husband's open heart surgery

Posted by callalily74 @callalily74, Jul 9, 2016

My husband had a heart attack and triple bypass surgery 3 weeks ago. He had a couple of weeks of in home rehab. I’m taking care of him. Has anyone else experienced this? If so, how did you manage and what was the outcome? He is 71 and still working. I’m 75 and have Persistent Depressive Disorder. Neither of us EVER exercise. I’d love to connect with someone who has or had the same situation.

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Hi Callalily, There are quite a number of Connect member who can share their experiences with multiple bypass heart surgery and recovery. I’m tagging @jackj @uncbball @contender1 @retairforceman and @jc2buds to please join this conversation. I hope you can give @callalily74 some ideas of what to expect. Her husband had a heart attack and triple bypass surgery only 3 weeks ago. He is now home and in her care.


Many have experienced this, including I. I am 71 also. I had quintuple bypass just short of 10 months ago. I came home from hospital after one week, tho I had some complications and went back into emergency 1 wk later (fluid buildup), and then 2 wks later (loss of vision, mini-strokes). Thankfully, I’ve been recovering ever since. By the way, prior to my surgery, i exercised regularly, was not overweight, and no symptoms except fatigue and shortness of breath–i.e., no heart attack.

First, your husband is likely to be fatigued for what will seem like forever. I was weak and wobbly for at least the first couple months. And I tired easily. I think I spent most of the first month napping between meals. And my chest is still sore. But it is important to begin some therapy. I had a nurse come by, part of the hospital recovery program, followed by a therapist, also part of the program, for a total of about two months. They help by monitoring your vitals and by answering your many questions. And by giving you some light exercises to perform. After about 4 mos, I went to cardiac rehab for a total of about 36 sessions (3 times a week) for monitored exercise designed for heart recovery. Again, the nurses there were great for answering questions. Slowly, I regained my strength. I was sure, given my pre-surgery condition and attitude, that I’d be back to normal very quickly. Even discounting the two return trips to the hospital however, the recovery has been steady but slow. I’m still not at full strength, and most people tell me that it takes a year for that. I did travel to Europe 3 months after surgery, with a good deal of walking/touring, which I handled well. And I intend to travel again this September, to Peru.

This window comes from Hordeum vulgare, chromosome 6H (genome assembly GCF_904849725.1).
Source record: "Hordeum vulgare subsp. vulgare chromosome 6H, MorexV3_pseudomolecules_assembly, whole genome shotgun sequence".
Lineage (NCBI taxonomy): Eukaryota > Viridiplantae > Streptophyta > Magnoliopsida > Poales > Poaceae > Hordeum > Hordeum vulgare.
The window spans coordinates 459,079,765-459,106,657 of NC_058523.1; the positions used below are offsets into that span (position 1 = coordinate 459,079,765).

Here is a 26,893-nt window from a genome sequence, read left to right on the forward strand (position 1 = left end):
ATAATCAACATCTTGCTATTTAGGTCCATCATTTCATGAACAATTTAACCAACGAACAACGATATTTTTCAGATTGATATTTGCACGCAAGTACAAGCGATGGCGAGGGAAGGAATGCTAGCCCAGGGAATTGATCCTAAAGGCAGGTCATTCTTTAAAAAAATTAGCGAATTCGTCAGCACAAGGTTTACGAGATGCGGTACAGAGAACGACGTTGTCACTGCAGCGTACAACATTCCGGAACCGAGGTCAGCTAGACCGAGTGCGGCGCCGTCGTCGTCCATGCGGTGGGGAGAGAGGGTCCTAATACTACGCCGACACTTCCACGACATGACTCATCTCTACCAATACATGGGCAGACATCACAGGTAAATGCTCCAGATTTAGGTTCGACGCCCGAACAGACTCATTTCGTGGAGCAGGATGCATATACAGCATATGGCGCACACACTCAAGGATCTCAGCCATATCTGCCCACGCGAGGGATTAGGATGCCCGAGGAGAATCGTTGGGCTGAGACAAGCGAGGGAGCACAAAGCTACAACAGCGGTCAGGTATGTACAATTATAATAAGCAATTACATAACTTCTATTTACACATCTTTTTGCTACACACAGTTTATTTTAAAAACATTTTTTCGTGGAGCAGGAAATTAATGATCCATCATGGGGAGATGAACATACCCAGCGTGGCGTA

I have given other advice on diet (another section of this heart discussion), which I recommend to you as well–i.e., your diet was most likely not what it should be. And most importantly, it’s paramount that both of you maintain a positive outlook. It’s devastating to have the problem to begin with, then to face the fatigue and stress during recovery over what seems (did seem to me) to be a long time, and then to worry about your daily living for the years to come. This will be a challenge for you both. But a positive mental attitude is crucial. Get help if you need it. The nurses and therapists will help in this regard. And ask for answers and support from others. I still struggle with it.

I hope this has been helpful. Please ask me anything you think about. My advice is free.


@jack, Thank you so much for your greater than I expected reply to my husband’s heart attack issue. It is very informative and I am going to forward your reply to my husband’s email. Yes, he is very tired, but we managed to go to a movie matinee just now, which is what we always did every Sat. afternoon. I was quite surprised that you were able to go to Europe 3 months after surgery. I’m quite sure, no matter what, that we couldn’t handle that. Neither of us ever exercised and I know the walking he is going to have to do will be hard on both of us, since I will want to accompany him. Unfortunately, negativity and lack of motivation, are a strong component of my mental health disorder, but I am trying real hard to be positive with him. He is handling it very well emotionally, thus far. Because of recurring depression and mood swings, he has basically been my caretaker; now I am his. I am so glad you mentioned the advice you put on this site as we are grappling with it ever since the attack. I hope I can find the post.
Thanks so much for your very welcomed story of your dealing with this ordeal, and the advice you provided.


Good for you. Your attitude is perfect. And your walking together will be good for both of you. Your being a caregiver is also likely to improve your spirits because it will give you a focus. It will be challenging at times, when one of both of you will have down days. Focus on what’s important. Above all, it’s an opportunity to re-do at least part of your lives.

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